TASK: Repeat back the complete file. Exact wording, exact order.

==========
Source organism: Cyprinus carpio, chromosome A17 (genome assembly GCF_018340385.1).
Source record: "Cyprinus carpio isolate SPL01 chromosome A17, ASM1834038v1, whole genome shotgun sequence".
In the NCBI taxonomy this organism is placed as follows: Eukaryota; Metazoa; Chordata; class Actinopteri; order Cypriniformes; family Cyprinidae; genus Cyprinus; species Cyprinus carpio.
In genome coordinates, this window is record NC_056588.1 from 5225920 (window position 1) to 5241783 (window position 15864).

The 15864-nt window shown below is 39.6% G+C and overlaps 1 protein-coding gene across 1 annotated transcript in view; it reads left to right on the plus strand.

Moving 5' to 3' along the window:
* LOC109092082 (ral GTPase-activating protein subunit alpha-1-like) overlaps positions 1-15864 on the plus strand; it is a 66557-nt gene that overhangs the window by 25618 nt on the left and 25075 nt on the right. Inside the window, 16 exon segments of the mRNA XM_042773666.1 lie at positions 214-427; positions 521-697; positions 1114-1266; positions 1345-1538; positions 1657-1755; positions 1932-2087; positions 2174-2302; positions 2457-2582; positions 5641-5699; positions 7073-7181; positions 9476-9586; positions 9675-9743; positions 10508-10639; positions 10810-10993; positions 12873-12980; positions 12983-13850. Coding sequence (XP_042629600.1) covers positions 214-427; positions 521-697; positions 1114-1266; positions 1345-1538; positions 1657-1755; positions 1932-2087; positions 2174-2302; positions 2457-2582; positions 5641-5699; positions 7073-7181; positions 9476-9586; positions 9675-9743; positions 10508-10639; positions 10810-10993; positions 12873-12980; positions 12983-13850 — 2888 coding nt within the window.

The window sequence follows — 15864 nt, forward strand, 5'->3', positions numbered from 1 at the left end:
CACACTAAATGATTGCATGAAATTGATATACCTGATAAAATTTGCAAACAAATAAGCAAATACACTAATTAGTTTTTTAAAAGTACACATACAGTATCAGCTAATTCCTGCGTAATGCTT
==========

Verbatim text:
Source organism: Cyprinus carpio, chromosome A17 (genome assembly GCF_018340385.1).
Source record: "Cyprinus carpio isolate SPL01 chromosome A17, ASM1834038v1, whole genome shotgun sequence".
In the NCBI taxonomy this organism is placed as follows: Eukaryota; Metazoa; Chordata; class Actinopteri; order Cypriniformes; family Cyprinidae; genus Cyprinus; species Cyprinus carpio.
In genome coordinates, this window is record NC_056588.1 from 5225920 (window position 1) to 5241783 (window position 15864).

The 15864-nt window shown below is 39.6% G+C and overlaps 1 protein-coding gene across 1 annotated transcript in view; it reads left to right on the plus strand.

Moving 5' to 3' along the window:
* LOC109092082 (ral GTPase-activating protein subunit alpha-1-like) overlaps positions 1-15864 on the plus strand; it is a 66557-nt gene that overhangs the window by 25618 nt on the left and 25075 nt on the right. Inside the window, 16 exon segments of the mRNA XM_042773666.1 lie at positions 214-427; positions 521-697; positions 1114-1266; positions 1345-1538; positions 1657-1755; positions 1932-2087; positions 2174-2302; positions 2457-2582; positions 5641-5699; positions 7073-7181; positions 9476-9586; positions 9675-9743; positions 10508-10639; positions 10810-10993; positions 12873-12980; positions 12983-13850. Coding sequence (XP_042629600.1) covers positions 214-427; positions 521-697; positions 1114-1266; positions 1345-1538; positions 1657-1755; positions 1932-2087; positions 2174-2302; positions 2457-2582; positions 5641-5699; positions 7073-7181; positions 9476-9586; positions 9675-9743; positions 10508-10639; positions 10810-10993; positions 12873-12980; positions 12983-13850 — 2888 coding nt within the window.

The window sequence follows — 15864 nt, forward strand, 5'->3', positions numbered from 1 at the left end:
CACACTAAATGATTGCATGAAATTGATATACCTGATAAAATTTGCAAACAAATAAGCAAATACACTAATTAGTTTTTTAAAAGTACACATACAGTATCAGCTAATTCCTGCGTAATGCTT